Advertising on Social Media

Definition of advertisement

For the purposes of the ASA Codes of Practice, the word “advertisement” is to be taken in its broadest sense to embrace any form of advertising and includes advertising which promotes the interest of any person, product or service, imparts information, educates, or advocates an idea, belief, political viewpoint or opportunity.

Requirement for Advertiser control

Social media platforms allow individuals and groups to create environments that may refer to or comment on advertiser brands. Unless the advertiser has a reasonable degree of control over the social media platform in use and is promoting a brand or service to the public, it is outside the jurisdiction of the ASA.

Examples outside ASA jurisdiction include:

  • An individual posting a Brand’s TVC on YouTube with additional footage / comments
  • An individual posting footage on YouTube using a brand or product but with no company involvement
  • A tweet from a brand re-tweeted with added offensive content
  • User-generated comments on brand social media platforms (moderated for harmful and offensive language and comments)
  • User-generated comments to media platforms for use in editorial content

User-generated content within ASA jurisdiction

It is possible that user-generated content (UGC) could fall within the jurisdiction of the ASA and the Codes of Practice. As with a number of other environments, where advertising and other content exist side-by-side, it would be considered on a case by case basis following a complaint. Context would be a key matter for consideration.

In establishing whether or not the UGC should be regarded as advertising, the preliminary areas of enquiry to be considered are:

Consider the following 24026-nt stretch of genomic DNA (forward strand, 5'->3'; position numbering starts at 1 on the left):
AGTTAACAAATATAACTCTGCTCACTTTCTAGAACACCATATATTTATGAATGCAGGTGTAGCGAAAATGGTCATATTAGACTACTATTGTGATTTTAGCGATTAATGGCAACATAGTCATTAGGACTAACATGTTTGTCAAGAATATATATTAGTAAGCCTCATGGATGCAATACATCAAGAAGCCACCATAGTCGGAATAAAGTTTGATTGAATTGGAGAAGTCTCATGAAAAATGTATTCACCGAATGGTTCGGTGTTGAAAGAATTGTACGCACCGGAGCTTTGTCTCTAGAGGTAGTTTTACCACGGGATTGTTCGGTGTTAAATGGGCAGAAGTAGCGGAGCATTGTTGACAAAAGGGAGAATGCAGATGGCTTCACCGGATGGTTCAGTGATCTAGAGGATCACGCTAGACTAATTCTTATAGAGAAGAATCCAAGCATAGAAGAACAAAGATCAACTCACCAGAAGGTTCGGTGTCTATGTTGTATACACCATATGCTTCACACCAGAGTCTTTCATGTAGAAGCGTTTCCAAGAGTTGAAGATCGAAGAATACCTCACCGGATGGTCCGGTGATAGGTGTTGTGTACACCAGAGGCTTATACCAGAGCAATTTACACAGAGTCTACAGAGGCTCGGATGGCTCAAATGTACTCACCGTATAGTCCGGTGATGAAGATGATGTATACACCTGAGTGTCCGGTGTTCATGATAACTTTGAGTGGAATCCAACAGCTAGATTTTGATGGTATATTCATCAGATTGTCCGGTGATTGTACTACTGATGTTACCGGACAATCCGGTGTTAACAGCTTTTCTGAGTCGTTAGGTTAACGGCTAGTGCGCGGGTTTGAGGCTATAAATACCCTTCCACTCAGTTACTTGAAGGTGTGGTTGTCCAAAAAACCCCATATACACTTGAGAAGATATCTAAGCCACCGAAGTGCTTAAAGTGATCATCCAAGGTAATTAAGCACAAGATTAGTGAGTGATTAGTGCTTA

• Did the Advertiser originally solicit the submission of the UGC from individuals and then adopt it and incorporate it within their own advertising?
  • Did an individual provide the Advertiser, on an unsolicited basis, with material that the Advertiser subsequently adopted and incorporated within their own advertising?
  • Did the Advertiser solicit UGC (for example via an invitation to enter a competition) that resulted in content being posted on the site?

If the answer to any of these questions is yes and if the content of the material and the form it is used constitute an advertisement, then the UGC will be regarded as advertising.


If using paid-for Twitter endorsements – the hashtag #ad is required.

Advertisers should be careful about re-tweeting customer tweets, as they could be liable for that content if misleading.

Additional information

  • Advertisers are encouraged to develop their own social media policies. Make sure your terms of use for users posting UGC on the sites / pages in your control are clear.
  • The degree to which a brand-owned social media page or site is moderated by, or on behalf of, the advertiser would likely be considered in the case of a complaint.
  • Advertisers should also be aware that the Australian Competition and Consumer Commission has stated that it views any false or misleading comments on a brand’s social media page, including Facebook, as part of its marketing communications, regardless of whether it’s user-generated or brand-generated.
  • Refer to the Marketing Association: Social Media Marketing Best Practice Guidelines: June 2012: (
  • Consider a disclaimer (Source:

Social Media Disclaimer – Ideal for Facebook

“This page is monitored daily by Your Company / Organisation.

We support the discussion of free speech and engagement with others, however we reserve the right to remove anything posted to this page that we deem to be offensive, including:

  • violent, obscene, profane, hateful, suggestive or racist posts, links or images
  • comments that threaten or defame any person or organisation
  • solicitations, advertisements, or endorsements of any financial, commercial organisations
  • off-topic posts by a single user
  • repetitive posts copied and pasted or duplicated by single or multiple users.

Offensive users will also be blocked from our social network pages.

Your Company / Organisation is not responsible for the personal, political, organisational or religious beliefs of its friends, fans or followers across all social networks.

All contributors are asked to keep in mind Your Company / Organisation core values -including integrity, respect, and excellence – when communicating with or about us.

Please feel free to contact us Your Company / Organisation email address.”

Terms of use references include: